Will March 2017 mark the official end of retail as we've known it? In its annual 10-K filing with the SEC, Sears Holding Co. disclosed it has "substantial doubt" the company will survive, citing concerted yet undependable efforts to generate liquidity.
Sears Holding Co., owner of both Sears and Kmart, is just one retailer struggling against an on-demand, online commercial ecosystem. American Apparel officially closed its doors last week. The brand had initially filed for bankruptcy in 2015 and was then privately owned before being bought by Canadian brand Gildan Activewear in January. The Limited will close all of its 250 stores this year while JCPenney will close 138 and Macy's will shutter 68.
With the viability of Sears being called into question, the market is forced to recall that no brand is too big to fail. After all, as America's once-largest retailer, Sears carries in its name a 131-year-old legacy of American consumerism. Sears started out as a mail order catalogue before launching its brick and mortar business, which effectively changed the way America shopped in the post-war era. Now it's Amazon and other e-retailers leading the charge.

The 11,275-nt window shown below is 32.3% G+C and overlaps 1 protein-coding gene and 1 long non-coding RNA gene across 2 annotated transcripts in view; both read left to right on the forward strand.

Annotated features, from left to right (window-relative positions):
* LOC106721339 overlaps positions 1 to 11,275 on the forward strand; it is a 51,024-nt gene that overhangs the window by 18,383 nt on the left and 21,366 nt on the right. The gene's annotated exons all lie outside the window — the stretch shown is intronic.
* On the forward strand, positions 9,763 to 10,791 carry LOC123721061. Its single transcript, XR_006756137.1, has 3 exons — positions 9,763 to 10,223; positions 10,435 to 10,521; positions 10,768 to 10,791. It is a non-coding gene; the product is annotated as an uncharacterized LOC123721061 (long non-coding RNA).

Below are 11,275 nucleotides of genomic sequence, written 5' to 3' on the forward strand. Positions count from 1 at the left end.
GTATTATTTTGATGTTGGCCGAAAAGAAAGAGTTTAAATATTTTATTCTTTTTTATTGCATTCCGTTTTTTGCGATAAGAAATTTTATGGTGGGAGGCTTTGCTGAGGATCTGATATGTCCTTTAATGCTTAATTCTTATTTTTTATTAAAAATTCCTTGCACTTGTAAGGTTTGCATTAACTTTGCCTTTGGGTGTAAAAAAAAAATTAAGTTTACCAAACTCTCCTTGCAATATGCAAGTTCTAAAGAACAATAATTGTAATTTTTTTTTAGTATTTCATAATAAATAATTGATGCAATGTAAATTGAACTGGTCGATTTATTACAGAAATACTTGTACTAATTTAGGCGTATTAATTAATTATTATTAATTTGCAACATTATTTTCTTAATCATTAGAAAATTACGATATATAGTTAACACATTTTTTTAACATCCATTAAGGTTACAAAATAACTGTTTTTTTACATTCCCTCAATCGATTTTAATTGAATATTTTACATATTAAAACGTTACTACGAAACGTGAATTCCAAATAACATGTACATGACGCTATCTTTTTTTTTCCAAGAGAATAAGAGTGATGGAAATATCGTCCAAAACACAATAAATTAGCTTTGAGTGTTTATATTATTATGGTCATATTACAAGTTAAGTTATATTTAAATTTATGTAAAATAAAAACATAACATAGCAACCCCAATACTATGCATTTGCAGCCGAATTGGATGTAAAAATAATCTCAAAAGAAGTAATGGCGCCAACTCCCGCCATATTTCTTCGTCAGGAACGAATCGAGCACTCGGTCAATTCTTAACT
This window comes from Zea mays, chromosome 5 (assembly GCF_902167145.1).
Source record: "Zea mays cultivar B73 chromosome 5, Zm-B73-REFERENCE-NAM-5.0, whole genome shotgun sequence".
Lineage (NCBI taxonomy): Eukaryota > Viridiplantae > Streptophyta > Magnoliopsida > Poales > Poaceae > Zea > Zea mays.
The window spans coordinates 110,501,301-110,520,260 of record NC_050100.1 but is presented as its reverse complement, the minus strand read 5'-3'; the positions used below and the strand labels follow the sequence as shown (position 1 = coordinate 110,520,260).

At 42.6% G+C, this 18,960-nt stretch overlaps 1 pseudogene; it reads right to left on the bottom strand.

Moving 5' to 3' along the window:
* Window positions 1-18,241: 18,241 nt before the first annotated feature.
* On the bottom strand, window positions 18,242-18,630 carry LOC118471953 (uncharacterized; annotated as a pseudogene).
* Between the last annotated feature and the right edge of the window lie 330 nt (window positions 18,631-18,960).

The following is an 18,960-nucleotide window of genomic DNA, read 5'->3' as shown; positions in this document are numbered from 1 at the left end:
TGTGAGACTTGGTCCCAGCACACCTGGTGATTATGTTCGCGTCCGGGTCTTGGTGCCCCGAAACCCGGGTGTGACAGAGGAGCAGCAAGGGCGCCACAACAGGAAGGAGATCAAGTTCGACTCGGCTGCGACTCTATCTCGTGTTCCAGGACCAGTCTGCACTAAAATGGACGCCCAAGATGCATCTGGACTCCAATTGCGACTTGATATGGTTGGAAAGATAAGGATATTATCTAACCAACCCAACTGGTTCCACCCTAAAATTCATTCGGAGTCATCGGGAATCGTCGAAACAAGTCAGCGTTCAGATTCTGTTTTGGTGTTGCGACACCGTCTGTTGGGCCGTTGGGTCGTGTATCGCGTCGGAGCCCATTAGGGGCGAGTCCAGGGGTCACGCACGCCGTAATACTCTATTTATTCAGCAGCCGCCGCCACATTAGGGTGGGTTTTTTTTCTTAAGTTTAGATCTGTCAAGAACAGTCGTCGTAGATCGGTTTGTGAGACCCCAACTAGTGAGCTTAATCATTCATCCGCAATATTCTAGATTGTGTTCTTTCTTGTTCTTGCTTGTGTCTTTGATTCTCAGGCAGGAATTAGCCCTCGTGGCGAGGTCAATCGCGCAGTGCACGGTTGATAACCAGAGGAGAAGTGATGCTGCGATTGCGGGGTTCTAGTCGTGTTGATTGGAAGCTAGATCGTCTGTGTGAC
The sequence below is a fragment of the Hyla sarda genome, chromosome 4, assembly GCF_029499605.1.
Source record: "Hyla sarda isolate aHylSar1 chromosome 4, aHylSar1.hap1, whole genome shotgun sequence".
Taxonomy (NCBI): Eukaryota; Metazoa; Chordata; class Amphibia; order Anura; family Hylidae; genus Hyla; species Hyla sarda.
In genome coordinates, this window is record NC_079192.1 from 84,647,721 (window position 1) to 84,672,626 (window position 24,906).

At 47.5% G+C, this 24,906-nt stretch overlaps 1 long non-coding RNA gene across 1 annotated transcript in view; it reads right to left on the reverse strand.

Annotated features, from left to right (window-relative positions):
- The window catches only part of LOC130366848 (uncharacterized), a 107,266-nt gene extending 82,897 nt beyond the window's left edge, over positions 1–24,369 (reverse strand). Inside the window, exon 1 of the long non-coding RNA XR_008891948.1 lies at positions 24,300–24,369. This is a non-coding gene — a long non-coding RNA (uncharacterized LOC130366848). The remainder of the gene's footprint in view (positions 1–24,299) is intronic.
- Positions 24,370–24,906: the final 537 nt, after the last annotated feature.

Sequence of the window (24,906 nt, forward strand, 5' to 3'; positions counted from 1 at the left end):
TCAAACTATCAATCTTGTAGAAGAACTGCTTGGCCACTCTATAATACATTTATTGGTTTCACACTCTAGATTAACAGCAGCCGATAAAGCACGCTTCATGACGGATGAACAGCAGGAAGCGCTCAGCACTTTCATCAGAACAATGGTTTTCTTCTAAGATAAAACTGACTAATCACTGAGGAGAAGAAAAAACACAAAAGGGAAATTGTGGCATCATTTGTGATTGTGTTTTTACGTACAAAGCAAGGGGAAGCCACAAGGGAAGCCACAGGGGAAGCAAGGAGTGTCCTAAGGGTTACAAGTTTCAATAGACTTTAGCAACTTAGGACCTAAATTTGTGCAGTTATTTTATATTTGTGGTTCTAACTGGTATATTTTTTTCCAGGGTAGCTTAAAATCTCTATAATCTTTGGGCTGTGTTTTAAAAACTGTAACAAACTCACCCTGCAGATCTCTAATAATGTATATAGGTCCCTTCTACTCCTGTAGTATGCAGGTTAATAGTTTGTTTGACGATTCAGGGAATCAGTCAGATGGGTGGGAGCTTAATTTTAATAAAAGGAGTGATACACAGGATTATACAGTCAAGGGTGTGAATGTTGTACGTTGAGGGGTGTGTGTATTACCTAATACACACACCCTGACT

So as iconic brands close up shop where does that leave agencies and ad sellers? Where should the media business look to do its shopping in the years to come?
We took a look at the facts and figures from our sources at AccessConfidential.com:
While brick and mortar retail may not be the sector for advertising's big bucks (or consumers for that matter) the change in the ways consumers shop has already changed the ways we advertise.
Get profiles on 30K advertisers and find the contact information for the decision makers you need to reach atAccessConfidential.com.
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